A lot of people report what’s happened. Only one man has the balls to report what hasn’t happened yet.
Andy Borowitz has won multiple awards for his humor. He has produced successful programs for film and television, his daily internet column the Borowitz Report attracts millions of readers and is a leading source of political satire. His satirical op-ed pieces permeate web, print and television media. He is one of the most respected satirists living, and so it is a testament to the savagely fickle and judgmental world of the entertainment business to learn that Borowitz was unceremoniously fired from one of his earlier comedic writing gigs. Why was he fired? For not grasping the depth of characters of a television sitcom.
Early in his career Borowitz was briefly employed as a writer for the Facts of Life, a television sitcom that ran from August 1979 to September 1988. Borowitz just wasn’t cut out for the job. The program’s producers constantly criticized his work and eventually told him he just didn’t “get Tootie,” which was probably a true statement, even if it was like saying you just don’t “get” your pet rock. “Tootie,” played by Kim Fields, was the token African American character on what was an otherwise all white television show. About the only thing there was to “get” about Tootie was that the network felt there was a need for upscale, boarding school girls to make occasional non-sequitors regarding African American culture. Millions of dedicated fans who followed the show during its eleven year run may disagree, but that’s pretty much how Borowitz saw it. He referred to Tootie as the “sarcastic black one,” and the other characters as the “sarcastic fat one,” and so on. Borowitz had no respect for the program’s characters or their development, so while it was probably true that he didn’t “get” Tootie, the problem was a bigger one than just that.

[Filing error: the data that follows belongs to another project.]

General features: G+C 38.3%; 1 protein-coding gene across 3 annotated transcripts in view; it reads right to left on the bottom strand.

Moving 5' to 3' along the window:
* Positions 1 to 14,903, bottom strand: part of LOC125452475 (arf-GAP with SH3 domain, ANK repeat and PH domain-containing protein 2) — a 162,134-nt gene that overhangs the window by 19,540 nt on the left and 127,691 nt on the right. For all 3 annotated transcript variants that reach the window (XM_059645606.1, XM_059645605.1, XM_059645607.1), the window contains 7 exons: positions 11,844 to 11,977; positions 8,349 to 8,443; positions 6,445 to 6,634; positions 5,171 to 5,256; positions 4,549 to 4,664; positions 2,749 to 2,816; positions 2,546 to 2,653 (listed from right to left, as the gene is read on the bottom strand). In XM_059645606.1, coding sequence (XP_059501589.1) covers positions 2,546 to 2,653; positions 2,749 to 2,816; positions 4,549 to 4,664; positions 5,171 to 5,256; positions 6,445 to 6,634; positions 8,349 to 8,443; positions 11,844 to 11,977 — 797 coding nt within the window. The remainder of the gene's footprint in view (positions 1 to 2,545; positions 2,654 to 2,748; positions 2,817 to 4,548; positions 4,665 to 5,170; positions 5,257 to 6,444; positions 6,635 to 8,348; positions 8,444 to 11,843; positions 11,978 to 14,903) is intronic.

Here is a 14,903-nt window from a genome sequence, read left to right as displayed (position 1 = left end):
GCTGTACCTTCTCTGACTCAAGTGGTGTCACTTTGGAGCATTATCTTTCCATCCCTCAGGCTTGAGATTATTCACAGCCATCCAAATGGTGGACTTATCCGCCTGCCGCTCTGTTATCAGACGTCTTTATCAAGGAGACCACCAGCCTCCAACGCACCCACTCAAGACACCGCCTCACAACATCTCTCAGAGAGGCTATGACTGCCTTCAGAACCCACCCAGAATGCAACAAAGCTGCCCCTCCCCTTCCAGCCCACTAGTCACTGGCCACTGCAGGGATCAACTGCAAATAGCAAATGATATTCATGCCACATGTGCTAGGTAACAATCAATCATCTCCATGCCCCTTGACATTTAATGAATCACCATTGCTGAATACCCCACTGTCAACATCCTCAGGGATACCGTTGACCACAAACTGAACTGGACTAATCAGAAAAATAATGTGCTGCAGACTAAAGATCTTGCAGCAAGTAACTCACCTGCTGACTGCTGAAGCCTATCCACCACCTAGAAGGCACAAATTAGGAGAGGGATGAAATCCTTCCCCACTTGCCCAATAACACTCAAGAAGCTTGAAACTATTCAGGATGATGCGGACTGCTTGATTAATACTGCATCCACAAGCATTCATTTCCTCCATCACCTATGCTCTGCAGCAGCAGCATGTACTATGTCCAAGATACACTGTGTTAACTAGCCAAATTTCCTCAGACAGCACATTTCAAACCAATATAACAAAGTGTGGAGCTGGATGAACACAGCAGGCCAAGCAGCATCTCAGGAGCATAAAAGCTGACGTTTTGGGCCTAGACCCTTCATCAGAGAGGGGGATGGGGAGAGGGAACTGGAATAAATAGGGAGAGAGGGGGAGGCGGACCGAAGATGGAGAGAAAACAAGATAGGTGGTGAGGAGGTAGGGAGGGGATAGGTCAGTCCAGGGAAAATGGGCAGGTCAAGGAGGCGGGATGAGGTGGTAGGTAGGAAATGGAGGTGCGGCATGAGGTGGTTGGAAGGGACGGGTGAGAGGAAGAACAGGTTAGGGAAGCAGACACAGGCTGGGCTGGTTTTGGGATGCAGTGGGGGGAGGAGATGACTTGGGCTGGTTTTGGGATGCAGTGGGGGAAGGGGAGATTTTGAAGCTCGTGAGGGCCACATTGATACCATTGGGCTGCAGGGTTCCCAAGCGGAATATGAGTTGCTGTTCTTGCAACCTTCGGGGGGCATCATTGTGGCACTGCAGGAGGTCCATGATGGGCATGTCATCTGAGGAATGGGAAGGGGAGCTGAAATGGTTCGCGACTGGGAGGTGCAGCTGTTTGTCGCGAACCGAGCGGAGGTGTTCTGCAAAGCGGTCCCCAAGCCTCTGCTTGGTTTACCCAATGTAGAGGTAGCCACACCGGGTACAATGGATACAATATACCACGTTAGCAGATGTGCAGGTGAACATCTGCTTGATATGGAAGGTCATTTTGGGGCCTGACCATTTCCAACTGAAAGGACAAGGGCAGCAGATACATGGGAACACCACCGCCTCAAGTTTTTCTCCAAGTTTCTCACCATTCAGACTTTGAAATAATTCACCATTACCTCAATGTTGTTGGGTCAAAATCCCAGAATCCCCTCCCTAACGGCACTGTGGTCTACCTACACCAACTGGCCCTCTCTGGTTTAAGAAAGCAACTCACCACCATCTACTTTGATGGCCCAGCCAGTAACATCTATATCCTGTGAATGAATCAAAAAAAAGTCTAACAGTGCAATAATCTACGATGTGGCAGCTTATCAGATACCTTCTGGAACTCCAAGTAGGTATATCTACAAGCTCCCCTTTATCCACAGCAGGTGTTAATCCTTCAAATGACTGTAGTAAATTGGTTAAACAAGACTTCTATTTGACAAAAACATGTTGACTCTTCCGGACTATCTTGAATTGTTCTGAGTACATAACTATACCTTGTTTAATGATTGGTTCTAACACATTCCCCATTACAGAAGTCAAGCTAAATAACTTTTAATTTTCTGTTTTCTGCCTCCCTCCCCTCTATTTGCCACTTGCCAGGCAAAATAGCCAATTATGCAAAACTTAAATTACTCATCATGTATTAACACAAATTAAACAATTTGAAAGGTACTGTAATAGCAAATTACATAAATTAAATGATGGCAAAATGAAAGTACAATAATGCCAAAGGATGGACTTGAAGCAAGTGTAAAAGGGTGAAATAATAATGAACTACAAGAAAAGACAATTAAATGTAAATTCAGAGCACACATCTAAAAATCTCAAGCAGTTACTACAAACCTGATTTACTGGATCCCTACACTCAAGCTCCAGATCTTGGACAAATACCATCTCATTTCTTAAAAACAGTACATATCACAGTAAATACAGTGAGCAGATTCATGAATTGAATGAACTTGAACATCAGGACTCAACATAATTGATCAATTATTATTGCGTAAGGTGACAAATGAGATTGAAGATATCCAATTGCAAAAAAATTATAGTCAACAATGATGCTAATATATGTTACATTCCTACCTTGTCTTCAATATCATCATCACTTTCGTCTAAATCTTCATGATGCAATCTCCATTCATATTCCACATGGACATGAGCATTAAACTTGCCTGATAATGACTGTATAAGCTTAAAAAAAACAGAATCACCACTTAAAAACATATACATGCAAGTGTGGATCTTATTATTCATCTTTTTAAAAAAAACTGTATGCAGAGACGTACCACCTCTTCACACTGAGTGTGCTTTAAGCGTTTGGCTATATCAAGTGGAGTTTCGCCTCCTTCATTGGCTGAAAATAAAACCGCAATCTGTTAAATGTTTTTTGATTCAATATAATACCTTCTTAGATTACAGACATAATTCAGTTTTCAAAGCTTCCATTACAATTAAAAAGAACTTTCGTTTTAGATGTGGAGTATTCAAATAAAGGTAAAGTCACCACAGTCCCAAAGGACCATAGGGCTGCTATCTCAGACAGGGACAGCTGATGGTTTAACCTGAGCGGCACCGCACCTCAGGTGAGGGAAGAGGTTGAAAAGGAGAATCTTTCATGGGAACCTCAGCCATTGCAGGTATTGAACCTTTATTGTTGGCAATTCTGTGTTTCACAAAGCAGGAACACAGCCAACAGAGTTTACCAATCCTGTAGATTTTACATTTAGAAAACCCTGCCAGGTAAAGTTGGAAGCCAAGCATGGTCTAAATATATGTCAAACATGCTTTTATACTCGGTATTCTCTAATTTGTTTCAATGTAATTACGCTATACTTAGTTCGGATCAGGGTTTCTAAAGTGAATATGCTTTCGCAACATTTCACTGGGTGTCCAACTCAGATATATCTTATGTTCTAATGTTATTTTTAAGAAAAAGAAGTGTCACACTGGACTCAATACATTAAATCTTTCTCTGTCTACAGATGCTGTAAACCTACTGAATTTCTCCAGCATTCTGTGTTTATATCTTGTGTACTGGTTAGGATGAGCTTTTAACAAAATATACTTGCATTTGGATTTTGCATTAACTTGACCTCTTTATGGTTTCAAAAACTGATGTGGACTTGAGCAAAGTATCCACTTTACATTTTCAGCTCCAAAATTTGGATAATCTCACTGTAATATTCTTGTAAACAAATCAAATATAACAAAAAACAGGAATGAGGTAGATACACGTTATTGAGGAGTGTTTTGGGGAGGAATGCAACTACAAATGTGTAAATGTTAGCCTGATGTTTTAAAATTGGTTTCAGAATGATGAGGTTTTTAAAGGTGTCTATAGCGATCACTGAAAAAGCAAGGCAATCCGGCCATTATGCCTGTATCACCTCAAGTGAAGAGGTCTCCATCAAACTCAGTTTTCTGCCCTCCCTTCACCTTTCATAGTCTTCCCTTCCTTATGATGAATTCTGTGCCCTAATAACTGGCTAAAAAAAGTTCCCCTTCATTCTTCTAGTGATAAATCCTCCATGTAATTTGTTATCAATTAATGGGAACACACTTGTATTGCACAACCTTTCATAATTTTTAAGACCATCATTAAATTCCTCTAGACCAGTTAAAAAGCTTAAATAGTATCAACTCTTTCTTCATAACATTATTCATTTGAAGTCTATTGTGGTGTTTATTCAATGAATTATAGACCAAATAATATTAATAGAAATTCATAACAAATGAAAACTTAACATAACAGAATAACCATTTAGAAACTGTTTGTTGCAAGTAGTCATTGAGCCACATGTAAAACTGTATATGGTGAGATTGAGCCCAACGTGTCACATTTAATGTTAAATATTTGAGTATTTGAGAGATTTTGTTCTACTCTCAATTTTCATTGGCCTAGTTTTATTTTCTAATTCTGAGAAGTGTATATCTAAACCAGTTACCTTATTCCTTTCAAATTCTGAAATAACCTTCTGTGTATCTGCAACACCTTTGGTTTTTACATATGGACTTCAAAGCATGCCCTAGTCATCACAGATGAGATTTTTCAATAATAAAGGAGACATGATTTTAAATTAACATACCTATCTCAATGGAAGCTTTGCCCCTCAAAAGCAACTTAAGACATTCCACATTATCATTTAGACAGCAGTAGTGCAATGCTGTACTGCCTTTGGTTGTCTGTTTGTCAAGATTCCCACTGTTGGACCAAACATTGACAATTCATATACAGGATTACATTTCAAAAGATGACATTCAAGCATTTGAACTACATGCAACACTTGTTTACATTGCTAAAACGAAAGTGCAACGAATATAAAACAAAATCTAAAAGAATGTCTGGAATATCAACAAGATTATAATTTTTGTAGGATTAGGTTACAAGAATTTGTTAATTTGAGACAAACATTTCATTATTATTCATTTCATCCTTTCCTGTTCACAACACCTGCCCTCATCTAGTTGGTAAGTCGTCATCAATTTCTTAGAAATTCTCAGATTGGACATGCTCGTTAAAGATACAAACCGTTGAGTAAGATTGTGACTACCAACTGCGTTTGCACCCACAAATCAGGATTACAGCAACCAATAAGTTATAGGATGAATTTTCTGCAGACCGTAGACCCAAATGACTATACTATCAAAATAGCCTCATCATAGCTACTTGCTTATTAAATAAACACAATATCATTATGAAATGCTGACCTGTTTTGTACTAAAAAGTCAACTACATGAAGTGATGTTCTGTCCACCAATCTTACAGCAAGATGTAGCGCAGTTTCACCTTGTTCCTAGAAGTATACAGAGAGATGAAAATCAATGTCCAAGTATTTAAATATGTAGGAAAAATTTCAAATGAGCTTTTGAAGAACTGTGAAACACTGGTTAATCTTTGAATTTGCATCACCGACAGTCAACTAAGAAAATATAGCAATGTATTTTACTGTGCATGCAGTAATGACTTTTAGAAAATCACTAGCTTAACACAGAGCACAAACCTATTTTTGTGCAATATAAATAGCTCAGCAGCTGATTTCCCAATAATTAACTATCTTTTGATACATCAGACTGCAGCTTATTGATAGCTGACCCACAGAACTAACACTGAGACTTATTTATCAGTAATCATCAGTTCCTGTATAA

Although Borowitz hated the Facts of Life, that emotion didn’t lessen his sense of humiliation and failure. In an interview for Annabelle Gurwitch’s book, Fired, that includes his story, Borowitz explained, “…there’s this moment where you realize ‘I’m writing this really hacky show, but I’m failing at it. How bad does that make me?’” So what did Borowitz do when he realized he was failing? Did he fight for his own creative integrity? Did he assert himself and the quality of his unique brand of humor? In a word, no. He was a young writer and the Facts of Life was a major television show. “I got Stockhold syndrome,” he said. “I wanted to please my captors. I wanted to really prove that I ‘got’ Tootie, but it was to no avail.” At the end of the season, Borowitz’s contract was not renewed. Getting fired stung. In the interview with Gurwitch, Borowitz called the Facts of Life, “…the worst television show every produced,” referred to himself as a whore for every having been involved with it, and alluded to the middle-aged producers’ lack of connection to reality.
Not long after being fired from that job, however, Borowitz co-created the Fresh Prince of Bellaire, which helped launch Will Smith to mega-stardom. The Fresh Prince of Bellaire also propelled Borowitz to a successful career. He stopped compromising to authority and has since made a career out of satirizing those in power.
“My only agenda is to make fun of the guy who is running the show.” – Andy Borowitz
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“I have a fine sense of the ridiculous, but no sense of humor.”
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